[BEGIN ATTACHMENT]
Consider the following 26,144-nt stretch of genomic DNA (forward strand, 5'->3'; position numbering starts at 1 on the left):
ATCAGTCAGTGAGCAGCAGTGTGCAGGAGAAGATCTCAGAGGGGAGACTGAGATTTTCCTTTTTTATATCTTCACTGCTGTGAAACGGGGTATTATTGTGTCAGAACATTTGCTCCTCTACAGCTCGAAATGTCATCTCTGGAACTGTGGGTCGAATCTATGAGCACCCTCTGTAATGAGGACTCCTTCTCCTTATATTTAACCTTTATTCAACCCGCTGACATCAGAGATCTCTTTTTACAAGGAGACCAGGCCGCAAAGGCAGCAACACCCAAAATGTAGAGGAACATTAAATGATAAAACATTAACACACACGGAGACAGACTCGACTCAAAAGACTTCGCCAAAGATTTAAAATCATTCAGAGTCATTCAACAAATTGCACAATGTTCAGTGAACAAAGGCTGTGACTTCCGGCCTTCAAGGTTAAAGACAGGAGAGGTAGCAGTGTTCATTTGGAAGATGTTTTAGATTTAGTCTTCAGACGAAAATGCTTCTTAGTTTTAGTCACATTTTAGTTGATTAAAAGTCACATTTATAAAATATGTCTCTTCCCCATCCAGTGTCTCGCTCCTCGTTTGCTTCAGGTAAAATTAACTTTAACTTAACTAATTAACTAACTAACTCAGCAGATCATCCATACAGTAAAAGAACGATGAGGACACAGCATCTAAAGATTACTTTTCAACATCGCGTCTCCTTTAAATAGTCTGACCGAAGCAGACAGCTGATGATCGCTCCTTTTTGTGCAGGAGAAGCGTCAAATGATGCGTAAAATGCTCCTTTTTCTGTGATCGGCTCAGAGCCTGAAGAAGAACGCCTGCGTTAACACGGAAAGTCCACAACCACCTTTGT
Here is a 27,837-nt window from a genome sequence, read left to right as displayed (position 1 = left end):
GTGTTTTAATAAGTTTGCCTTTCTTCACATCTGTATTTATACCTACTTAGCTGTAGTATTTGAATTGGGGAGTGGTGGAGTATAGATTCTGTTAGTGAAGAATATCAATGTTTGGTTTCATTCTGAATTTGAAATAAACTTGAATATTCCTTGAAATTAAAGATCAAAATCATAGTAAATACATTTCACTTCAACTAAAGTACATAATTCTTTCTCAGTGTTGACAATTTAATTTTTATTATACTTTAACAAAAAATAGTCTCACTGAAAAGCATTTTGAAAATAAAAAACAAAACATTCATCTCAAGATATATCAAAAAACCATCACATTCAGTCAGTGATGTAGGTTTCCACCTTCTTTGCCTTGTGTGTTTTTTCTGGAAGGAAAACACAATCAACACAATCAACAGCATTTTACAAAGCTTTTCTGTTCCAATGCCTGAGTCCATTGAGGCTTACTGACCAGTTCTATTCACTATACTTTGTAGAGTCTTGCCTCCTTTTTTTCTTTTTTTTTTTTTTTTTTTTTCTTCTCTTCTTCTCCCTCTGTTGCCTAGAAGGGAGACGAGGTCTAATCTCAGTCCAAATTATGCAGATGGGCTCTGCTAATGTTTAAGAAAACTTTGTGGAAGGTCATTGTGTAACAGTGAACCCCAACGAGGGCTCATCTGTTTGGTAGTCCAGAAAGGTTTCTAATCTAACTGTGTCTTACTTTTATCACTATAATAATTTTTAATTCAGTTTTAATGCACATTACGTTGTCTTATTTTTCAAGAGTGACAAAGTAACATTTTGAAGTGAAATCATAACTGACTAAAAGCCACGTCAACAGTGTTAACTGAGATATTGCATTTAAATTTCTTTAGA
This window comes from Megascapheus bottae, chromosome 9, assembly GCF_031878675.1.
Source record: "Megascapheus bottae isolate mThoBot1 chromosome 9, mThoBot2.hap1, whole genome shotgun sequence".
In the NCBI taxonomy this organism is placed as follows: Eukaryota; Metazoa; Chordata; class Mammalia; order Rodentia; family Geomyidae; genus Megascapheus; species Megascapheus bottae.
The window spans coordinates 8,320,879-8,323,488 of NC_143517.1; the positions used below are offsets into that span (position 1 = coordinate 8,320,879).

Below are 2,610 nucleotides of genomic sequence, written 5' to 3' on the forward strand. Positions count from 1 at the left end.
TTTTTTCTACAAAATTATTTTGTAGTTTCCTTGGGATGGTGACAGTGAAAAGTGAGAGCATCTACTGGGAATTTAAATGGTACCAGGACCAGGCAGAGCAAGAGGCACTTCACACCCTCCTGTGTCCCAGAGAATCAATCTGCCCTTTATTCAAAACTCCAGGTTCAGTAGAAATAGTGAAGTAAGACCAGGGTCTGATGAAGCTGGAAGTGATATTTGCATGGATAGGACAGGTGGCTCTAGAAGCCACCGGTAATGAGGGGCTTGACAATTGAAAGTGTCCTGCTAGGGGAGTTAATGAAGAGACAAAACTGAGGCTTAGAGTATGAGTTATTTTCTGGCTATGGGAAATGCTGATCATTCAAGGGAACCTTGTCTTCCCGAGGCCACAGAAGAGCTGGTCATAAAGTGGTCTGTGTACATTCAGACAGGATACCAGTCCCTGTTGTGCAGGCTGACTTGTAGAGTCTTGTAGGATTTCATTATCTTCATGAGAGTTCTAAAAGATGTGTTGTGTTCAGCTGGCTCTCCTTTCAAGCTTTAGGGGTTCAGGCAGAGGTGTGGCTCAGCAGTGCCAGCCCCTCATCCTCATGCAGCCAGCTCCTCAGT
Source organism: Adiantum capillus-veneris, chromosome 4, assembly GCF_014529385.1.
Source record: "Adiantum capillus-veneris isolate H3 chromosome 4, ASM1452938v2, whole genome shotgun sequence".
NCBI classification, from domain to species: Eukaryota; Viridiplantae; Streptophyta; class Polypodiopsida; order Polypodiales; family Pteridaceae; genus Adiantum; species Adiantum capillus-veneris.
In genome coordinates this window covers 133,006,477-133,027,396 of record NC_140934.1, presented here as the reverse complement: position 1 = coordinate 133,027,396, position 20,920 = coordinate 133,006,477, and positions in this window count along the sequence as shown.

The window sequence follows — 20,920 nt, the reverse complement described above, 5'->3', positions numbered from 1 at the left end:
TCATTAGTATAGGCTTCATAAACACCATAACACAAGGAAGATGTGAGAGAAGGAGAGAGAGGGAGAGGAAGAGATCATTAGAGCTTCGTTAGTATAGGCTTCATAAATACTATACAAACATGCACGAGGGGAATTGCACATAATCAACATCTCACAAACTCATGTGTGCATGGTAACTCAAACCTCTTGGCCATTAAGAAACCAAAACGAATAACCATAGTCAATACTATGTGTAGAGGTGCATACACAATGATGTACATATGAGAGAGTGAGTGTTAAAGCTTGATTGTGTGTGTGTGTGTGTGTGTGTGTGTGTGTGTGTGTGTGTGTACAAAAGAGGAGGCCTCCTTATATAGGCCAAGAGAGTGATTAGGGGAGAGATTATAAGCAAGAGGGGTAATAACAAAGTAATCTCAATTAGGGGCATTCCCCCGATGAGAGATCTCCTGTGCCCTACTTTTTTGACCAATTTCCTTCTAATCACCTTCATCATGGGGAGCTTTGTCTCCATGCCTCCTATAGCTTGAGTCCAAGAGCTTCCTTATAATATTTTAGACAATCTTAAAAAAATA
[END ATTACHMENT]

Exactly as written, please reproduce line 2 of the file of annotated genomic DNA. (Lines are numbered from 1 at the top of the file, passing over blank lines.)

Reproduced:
ATCAGTCAGTGAGCAGCAGTGTGCAGGAGAAGATCTCAGAGGGGAGACTGAGATTTTCCTTTTTTATATCTTCACTGCTGTGAAACGGGGTATTATTGTGTCAGAACATTTGCTCCTCTACAGCTCGAAATGTCATCTCTGGAACTGTGGGTCGAATCTATGAGCACCCTCTGTAATGAGGACTCCTTCTCCTTATATTTAACCTTTATTCAACCCGCTGACATCAGAGATCTCTTTTTACAAGGAGACCAGGCCGCAAAGGCAGCAACACCCAAAATGTAGAGGAACATTAAATGATAAAACATTAACACACACGGAGACAGACTCGACTCAAAAGACTTCGCCAAAGATTTAAAATCATTCAGAGTCATTCAACAAATTGCACAATGTTCAGTGAACAAAGGCTGTGACTTCCGGCCTTCAAGGTTAAAGACAGGAGAGGTAGCAGTGTTCATTTGGAAGATGTTTTAGATTTAGTCTTCAGACGAAAATGCTTCTTAGTTTTAGTCACATTTTAGTTGATTAAAAGTCACATTTATAAAATATGTCTCTTCCCCATCCAGTGTCTCGCTCCTCGTTTGCTTCAGGTAAAATTAACTTTAACTTAACTAATTAACTAACTAACTCAGCAGATCATCCATACAGTAAAAGAACGATGAGGACACAGCATCTAAAGATTACTTTTCAACATCGCGTCTCCTTTAAATAGTCTGACCGAAGCAGACAGCTGATGATCGCTCCTTTTTGTGCAGGAGAAGCGTCAAATGATGCGTAAAATGCTCCTTTTTCTGTGATCGGCTCAGAGCCTGAAGAAGAACGCCTGCGTTAACACGGAAAGTCCACAACCACCTTTGT